“You know, your innocence is one of the things I love about you,” she said in a way that made it hard for me to tell if she was mocking me or not.
“You’ll understand when you’re older,” she said with a wink.
No wonder Laska got so pissed whenever I said that, regardless of how true it may be. “That doesn’t work when you’re barely older than I am.”
“Hmm, I wonder about that,” she said with a coy smile.
“Still,” I began, wanting to get back on topic – and vent a little. She shot me a little pout for not playing along. “I don’t want to get mad at her, I really don’t, but she’s so… difficult. It’s like she wants me to get pissed off at her.”
“Muhbay she doths,” Eralia mumbled, almost making sense with her packed cheeks.
“Please, swallow…” I said with a wince.
Gulping down what had to be half-chewed food, she licked her lips and wiggled her eyebrows at me. “You know I always do.”
I rolled my eyes and sighed deeply, leveling my best stare at her. This had become a thing not too long after we started going out, and I swear it was getting worse by the week. “Would it kill you to avoid turning every discussion towards sex for like, five minutes? I’m trying to have a serious discussion here.”
“Sorry, sorry,” she said, holding up her paws in resignation. “You just leave yourself so open, I can’t help it.”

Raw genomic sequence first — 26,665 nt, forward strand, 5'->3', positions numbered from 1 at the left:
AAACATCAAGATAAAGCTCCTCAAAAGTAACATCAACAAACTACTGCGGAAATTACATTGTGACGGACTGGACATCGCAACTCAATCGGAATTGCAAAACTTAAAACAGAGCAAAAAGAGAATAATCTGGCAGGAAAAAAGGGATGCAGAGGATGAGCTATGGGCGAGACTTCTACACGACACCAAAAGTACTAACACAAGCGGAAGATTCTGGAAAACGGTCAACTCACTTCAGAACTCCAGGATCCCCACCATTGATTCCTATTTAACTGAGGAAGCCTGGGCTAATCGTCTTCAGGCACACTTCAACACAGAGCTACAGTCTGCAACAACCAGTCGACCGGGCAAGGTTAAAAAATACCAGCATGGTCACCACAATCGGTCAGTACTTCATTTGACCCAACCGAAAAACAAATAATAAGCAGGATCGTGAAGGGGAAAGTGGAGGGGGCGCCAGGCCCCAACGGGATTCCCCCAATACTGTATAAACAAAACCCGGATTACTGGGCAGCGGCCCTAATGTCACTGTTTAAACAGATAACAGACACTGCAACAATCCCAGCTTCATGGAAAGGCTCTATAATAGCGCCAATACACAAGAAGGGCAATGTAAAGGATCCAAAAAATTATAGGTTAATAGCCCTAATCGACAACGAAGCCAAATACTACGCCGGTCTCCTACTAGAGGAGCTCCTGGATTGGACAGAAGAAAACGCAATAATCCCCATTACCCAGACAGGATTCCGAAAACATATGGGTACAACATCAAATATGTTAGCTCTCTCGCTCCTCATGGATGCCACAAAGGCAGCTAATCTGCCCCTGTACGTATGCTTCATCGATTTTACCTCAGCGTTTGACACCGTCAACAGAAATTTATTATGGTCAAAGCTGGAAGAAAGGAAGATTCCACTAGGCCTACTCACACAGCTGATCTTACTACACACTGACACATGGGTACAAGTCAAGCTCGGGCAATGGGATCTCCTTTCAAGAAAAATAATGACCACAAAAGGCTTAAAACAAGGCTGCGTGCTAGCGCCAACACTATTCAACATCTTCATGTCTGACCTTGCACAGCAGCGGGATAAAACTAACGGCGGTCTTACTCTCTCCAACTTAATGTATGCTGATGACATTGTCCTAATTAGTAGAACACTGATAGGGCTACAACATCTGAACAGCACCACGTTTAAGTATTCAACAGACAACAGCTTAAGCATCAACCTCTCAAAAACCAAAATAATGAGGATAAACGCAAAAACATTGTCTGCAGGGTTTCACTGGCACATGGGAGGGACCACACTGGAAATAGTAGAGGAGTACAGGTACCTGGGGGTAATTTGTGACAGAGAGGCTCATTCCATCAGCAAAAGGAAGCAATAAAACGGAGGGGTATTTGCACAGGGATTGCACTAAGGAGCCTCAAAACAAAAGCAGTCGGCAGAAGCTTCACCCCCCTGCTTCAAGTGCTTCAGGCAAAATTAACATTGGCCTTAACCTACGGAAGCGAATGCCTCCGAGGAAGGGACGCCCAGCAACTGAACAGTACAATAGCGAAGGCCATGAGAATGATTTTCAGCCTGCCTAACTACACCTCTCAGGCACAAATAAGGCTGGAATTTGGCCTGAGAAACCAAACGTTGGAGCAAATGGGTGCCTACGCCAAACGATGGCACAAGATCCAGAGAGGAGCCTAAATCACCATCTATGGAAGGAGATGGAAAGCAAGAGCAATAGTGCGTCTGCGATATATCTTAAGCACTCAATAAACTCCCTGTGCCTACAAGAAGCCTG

“Right, well, you said maybe she does? What do you mean?”
“I mean she wants you to be mad with her,” Eralia said, collecting the few remaining morsels on her plate with her fork.
“What? That doesn’t make any sense. Why would she want that?”
“If I had to guess,” Eralia said carefully, “It’s because she can’t think of any other way to get your attention.”
Before I could blurt out “What” or “Why” again, I forced myself to stop and think. Still, it just didn’t make much sense to me. “I don’t really get it. I mean, I do everything I can to spend time with her.”
“I know,” Eralia said reassuringly. “And she probably knows, but she’s…” Suddenly she looked uneasy.
“Well, she’s used to having a monopoly on you,” she finished hesitantly.
“I figured that out a while ago,” I said, leaning back in my chair. Didn’t take long for me to deduce that Laska was jealous of Eralia, but I’d expected her to behave a little differently about it. “But I thought she’d be clingy or constantly want to be around me. Instead,” I nodded towards her room, “about the only time she wants to talk to me is to ask her to try and tutor her.”
Finished, Eralia scooped up her plate and headed towards the sink. “Like I said, she just doesn’t know how to deal with her emotions right now. It’ll probably take a while before she can sort herself.”
That particular line of discussion got me thinking – and feeling a little guilty. “Do you think it’s my fault? I mean, maybe I should’ve waited until she was older before I started dating?”
Eralia shot me a sidelong glance across her shoulder as she finished rinsing off her plate and tossing it in the dishwasher. “Not at all,” she began, leaning back against the counter. “What she’s going through and feeling now is some pretty heavy shit. The longer you would’ve waited, the worse it would’ve got.”